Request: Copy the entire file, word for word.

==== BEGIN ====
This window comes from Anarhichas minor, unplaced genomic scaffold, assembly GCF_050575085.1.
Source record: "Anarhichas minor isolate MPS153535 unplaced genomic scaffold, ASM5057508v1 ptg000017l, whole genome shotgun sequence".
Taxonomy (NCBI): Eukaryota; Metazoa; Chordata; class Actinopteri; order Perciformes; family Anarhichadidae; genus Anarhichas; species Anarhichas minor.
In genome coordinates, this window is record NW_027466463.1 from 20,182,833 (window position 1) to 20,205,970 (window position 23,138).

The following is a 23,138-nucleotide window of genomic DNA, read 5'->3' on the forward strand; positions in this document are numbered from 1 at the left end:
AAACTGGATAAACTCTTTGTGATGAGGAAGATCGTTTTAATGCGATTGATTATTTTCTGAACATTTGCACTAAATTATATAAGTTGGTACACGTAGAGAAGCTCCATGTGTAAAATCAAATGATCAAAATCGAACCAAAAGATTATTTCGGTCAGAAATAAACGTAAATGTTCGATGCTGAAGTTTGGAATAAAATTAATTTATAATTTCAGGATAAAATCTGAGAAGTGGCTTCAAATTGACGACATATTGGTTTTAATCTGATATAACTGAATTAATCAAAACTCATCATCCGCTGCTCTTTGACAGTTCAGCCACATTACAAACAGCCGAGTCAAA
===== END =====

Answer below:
This window comes from Anarhichas minor, unplaced genomic scaffold, assembly GCF_050575085.1.
Source record: "Anarhichas minor isolate MPS153535 unplaced genomic scaffold, ASM5057508v1 ptg000017l, whole genome shotgun sequence".
Taxonomy (NCBI): Eukaryota; Metazoa; Chordata; class Actinopteri; order Perciformes; family Anarhichadidae; genus Anarhichas; species Anarhichas minor.
In genome coordinates, this window is record NW_027466463.1 from 20,182,833 (window position 1) to 20,205,970 (window position 23,138).

The following is a 23,138-nucleotide window of genomic DNA, read 5'->3' on the forward strand; positions in this document are numbered from 1 at the left end:
AAACTGGATAAACTCTTTGTGATGAGGAAGATCGTTTTAATGCGATTGATTATTTTCTGAACATTTGCACTAAATTATATAAGTTGGTACACGTAGAGAAGCTCCATGTGTAAAATCAAATGATCAAAATCGAACCAAAAGATTATTTCGGTCAGAAATAAACGTAAATGTTCGATGCTGAAGTTTGGAATAAAATTAATTTATAATTTCAGGATAAAATCTGAGAAGTGGCTTCAAATTGACGACATATTGGTTTTAATCTGATATAACTGAATTAATCAAAACTCATCATCCGCTGCTCTTTGACAGTTCAGCCACATTACAAACAGCCGAGTCAAA